Tufts Students for Justice in Palestine (SJP) won the 2020 Collaboration Award as part of the Office for Campus Life’s (OCL) annual student organization awards ceremony on April 22, prompting swift disapproval by University President Anthony Monaco and other members of the Tufts administration.
SJP received the award in recognition of the coalition the student group has built as part of its “#EndTheDeadlyExchange” campaign, which seeks to end military training trips for the Tufts University Police Department (TUPD) and all other police militarization on campus. According to SJP member Julia Asfour, the coalition comprises 20 other student and activist organizations on campus.
“Importantly, these are clubs with a bunch of different interests — we’re not just focusing on clubs that promote justice-oriented issues, but instead we’re bringing together individuals who are passionate about our mission and who can connect it to their own struggles,” Asfour, a junior, said. “So that’s what we really wanted to focus on when building this coalition — including as many voices as possible.”
According to the OCL’s website, the Collaboration Award celebrates student organizations that have made collaboration a top priority in their programming and have demonstrated they can “break down barriers” between diverse populations and build connections between student organizations on campus. SJP received the award at a virtual ceremony on April 22 hosted by the OCL over Facebook Live.
The following day, Monaco, Provost and Senior Vice President Nadine Aubry, Dean of the School of Arts & Sciences James Glaser, Dean of Student Affairs and Chief Student Affairs Officer ad interim Nancy Thompson, and Dean of the School of Engineering Jianmin Qu released a statement condemning SJP’s receipt of the award.
“We strongly disapprove of this award in light of SJP’s concerning policy positions, including its association with the [Boycott, Divestment and Sanctions] movement, elements of which we view as anti-Semitic,” the statement read. “We as senior leaders take responsibility for this outcome, which should not have happened, and recognize that the award has caused a great deal of pain and concern for Jewish members of our community and others who share concerns about SJP’s policy positions, particularly in light of rising anti-Semitism in the U.S. and around the world.”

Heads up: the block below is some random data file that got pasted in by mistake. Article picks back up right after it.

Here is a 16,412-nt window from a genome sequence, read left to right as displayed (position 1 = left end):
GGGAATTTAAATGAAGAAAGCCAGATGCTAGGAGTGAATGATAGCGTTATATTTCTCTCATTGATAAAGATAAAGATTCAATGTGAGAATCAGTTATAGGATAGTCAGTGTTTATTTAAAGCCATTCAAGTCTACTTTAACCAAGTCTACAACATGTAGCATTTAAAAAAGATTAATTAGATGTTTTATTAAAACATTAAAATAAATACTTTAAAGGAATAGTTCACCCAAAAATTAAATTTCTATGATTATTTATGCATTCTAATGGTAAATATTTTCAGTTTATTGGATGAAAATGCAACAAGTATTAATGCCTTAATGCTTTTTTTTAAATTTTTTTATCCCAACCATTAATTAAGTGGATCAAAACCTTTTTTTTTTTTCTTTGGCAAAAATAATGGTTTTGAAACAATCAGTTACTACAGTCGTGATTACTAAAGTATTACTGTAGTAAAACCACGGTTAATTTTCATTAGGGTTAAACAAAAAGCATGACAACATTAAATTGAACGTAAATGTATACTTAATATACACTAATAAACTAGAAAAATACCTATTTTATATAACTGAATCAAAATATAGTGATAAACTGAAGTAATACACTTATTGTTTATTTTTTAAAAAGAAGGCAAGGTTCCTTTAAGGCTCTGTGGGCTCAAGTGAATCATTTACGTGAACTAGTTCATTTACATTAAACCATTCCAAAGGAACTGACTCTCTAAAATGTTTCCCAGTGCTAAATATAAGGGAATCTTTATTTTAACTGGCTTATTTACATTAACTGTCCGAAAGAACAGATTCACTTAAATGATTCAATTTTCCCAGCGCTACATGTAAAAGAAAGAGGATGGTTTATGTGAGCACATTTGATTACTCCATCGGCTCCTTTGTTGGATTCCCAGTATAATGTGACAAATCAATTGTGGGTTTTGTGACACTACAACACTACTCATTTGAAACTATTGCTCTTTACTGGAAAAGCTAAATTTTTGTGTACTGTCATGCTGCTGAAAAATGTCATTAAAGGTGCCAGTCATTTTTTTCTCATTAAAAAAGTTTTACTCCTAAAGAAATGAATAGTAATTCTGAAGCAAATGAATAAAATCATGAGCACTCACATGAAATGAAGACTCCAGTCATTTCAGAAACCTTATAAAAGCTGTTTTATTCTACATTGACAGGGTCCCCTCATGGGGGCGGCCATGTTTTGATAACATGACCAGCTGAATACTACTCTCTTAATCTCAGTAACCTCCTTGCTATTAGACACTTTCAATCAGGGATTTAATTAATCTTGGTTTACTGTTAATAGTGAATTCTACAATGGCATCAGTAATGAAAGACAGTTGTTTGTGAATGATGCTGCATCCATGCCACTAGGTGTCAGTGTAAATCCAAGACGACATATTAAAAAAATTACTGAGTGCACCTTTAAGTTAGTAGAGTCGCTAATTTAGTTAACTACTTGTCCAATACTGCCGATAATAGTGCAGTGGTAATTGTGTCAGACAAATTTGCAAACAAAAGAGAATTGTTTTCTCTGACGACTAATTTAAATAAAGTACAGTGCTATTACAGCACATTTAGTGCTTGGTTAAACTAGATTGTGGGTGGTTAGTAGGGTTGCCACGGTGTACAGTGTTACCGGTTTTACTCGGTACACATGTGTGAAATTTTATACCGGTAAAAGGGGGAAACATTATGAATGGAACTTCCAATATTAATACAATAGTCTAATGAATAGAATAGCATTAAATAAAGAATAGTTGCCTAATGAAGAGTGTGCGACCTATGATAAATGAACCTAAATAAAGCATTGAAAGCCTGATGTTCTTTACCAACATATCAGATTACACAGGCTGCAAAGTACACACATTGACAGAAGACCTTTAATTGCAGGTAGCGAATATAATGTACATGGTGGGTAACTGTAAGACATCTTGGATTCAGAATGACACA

Tufts will not be rescinding SJP’s Collaboration Award, but will instead reevaluate the process by which award decisions are made, according to Patrick Collins, Tufts’ executive director of media relations. The administration’s statement said the awards process currently does not involve academic deans or senior university leadership and this year did not include students.
Members of SJP issued their own statement one day later expressing outrage at the administration’s position, saying they were disappointed to see not only the efforts of their members and club diminished, but also the efforts of more than 20 other student organizations “disparaged” by senior university leadership.
“Not only is [the administration’s statement] really insulting and horrible to us, but it is also insulting to all of the clubs that we have worked so hard with and that have put a lot of effort into this campaign,” Molly Tunis, a senior and member of SJP, said. “It feels like this award is being taken away from them.”
SJP members said that the administration’s statement poses significant harm to the Arab students in the club who remain targets of such accusations that delegitimize their organizing efforts, as well as dismisses the Jewish students and organizations involved in the #EndTheDeadlyExchange campaign.
They also criticized the university for tokenizing students of color and their advocacy on social media while subsequently criticizing their efforts.
“I think a lot of the reason why so many people are frustrated is that Tufts has a history of putting down activists and making it really hard to organize on campus — especially for organizers of color and students of color — only to brag about how justice-oriented the student body is,” Leila Skinner, a sophomore and member of SJP, said.
SJP is calling on the Tufts administration to revoke its statement and to issue a public apology for dismissing the work of SJP and its coalition of other student and activist groups on campus. As of May 3, 45 student organizations had signed onto SJP’s statement.
The coalition is encouraging members of the Tufts community to email the administration in support of SJP, calling on Monaco and the other administrators to rescind and apologize for their statement. Additionally, over the weekend following the statements, SJP organized a “twitter storm” in which users barraged Monaco’s and the university’s Twitter accounts with messages in support of SJP.
According to Tunis, SJP has received an outpouring of support both from within and from outside the Tufts community.
“We have been getting messages from students, alumni and local organizations who are wondering how they can support us and how they can get involved,” Tunis said. “And I think this just shows that not only are there people on this campus that care about this issue, but also a ton of people outside of Tufts who have been recognizing the work we’ve been doing for a lot longer than just this past week.”
Collins said the university stands by the administration’s statement.